At Avalon Heights International School, August 2nd and 3rd:
The students of the school conducted the maths workshop, where there were different games based on mathematical concepts. Students from different schools visited the workshop in batches. The concepts that the mela focussed on were not direct applications of the curriculum, but more about mathematical “wonders”.
Unfortunately, photography was prohibited at the mela. These are some of the concepts that the exhibits were based on:
The Seven Bridges of Konigsberg
The Seven Bridges of Konigsberg is a notable historical problem in mathematics. Its negative resolution by Leonhard Euler in 1735 laid the foundations of graph theory and presaged the idea of topology. The problem was to find a walk through the city that would cross each bridge once and only once. The islands could not be reached by any route other than the bridges, and every bridge must have been crossed completely every time (one could not walk half way onto the bridge and then turn around and later cross the other half from the other side). Euler proved that the problem has no solution.
At the mela, there was a 3d model of this problem, and students were trying to make a toy car travel through as many bridges as possible. The concept was then explained to them.
Pick a number between 1 and 60. There are five boards with random numbers in a grid. The “magician” will guess the number on your mind by checking if it appears on any of the boards. The number on your mind is the sum of the first numbers on all the boards that your number appears on.
An Ames room is a distorted room that is used to create an optical illusion. An Ames room is constructed so that from the front it appears to be an ordinary cubic-shaped room, with a back wall and two side walls parallel to each other and perpendicular to the horizontally level floor and ceiling. However, this is a trick of perspective and the true shape of the room is trapezoidal. As a result of the optical illusion, a person standing in one corner appears to the observer to be a giant, while a person standing in the other corner appears to be a dwarf. The illusion is convincing enough that a person walking back and forth from the left corner to the right corner appears to grow or shrink. This is used in television, special effects, etc.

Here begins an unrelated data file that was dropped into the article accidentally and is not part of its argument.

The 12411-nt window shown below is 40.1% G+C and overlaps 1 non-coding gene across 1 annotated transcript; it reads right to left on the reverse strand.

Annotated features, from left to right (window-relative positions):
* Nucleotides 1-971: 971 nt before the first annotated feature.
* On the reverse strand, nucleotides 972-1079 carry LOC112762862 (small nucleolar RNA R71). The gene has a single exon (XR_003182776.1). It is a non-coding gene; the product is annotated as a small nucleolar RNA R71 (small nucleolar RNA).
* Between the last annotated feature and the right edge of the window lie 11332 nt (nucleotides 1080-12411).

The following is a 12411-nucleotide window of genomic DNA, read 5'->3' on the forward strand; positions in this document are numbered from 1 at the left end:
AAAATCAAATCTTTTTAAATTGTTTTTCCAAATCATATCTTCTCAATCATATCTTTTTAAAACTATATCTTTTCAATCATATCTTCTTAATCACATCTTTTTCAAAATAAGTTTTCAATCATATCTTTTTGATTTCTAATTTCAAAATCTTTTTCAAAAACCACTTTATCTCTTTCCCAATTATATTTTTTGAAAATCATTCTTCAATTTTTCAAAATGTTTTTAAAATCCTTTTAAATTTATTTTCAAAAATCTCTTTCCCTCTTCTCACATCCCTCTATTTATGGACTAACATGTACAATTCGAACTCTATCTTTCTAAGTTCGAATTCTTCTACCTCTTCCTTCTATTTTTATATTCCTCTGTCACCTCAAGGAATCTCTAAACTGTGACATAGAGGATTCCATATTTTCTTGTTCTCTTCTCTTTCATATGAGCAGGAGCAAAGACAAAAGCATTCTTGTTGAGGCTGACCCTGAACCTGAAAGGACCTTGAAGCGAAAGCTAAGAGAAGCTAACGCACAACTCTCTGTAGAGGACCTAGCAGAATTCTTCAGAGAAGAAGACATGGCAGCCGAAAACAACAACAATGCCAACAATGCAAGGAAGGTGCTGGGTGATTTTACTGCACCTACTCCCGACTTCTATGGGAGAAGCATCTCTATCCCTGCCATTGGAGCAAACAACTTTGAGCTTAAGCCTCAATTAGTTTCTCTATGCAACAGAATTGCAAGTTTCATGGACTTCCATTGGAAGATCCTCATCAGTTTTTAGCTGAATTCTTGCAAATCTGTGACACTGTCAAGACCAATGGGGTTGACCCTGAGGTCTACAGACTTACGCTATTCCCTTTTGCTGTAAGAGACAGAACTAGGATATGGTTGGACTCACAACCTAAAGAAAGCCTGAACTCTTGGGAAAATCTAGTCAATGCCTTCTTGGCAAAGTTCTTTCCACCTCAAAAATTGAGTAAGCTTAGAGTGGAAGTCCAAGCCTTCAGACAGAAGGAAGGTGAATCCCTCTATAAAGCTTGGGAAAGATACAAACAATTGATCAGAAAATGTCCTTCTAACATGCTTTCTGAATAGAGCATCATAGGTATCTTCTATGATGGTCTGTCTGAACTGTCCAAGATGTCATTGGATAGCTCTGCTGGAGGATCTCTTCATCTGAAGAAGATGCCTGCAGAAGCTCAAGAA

At the mela, there was a 3D exhibit which children could learn this phenomen from. Through a peephole, they could see the optical illusion created.
With the striker and the other coin at the two focus points of the ellipse, when the striker is hit at any point of the circumference of the ellipse, it definitely passes through the second focus point, that is, hits the other coin.
In geometry, a Platonic solid is a convex polyhedron that is regular, in the sense of a regular polygon. Specifically, the faces of a Platonic solid are congruent regular polygons, with the same number of faces meeting at each vertex; thus, all its edges are congruent, as are its vertices and angles.
There are precisely five Platonic solids: Cube, Tetrahedron, Octahedron, Dodecahedron and Icosahedron
Children played with straws, flat shapes, and blocks and built sculptures.
The origin of numbers, the 0, 1, the concept of binary numbers, the Fibonacci numbers, and the abacus.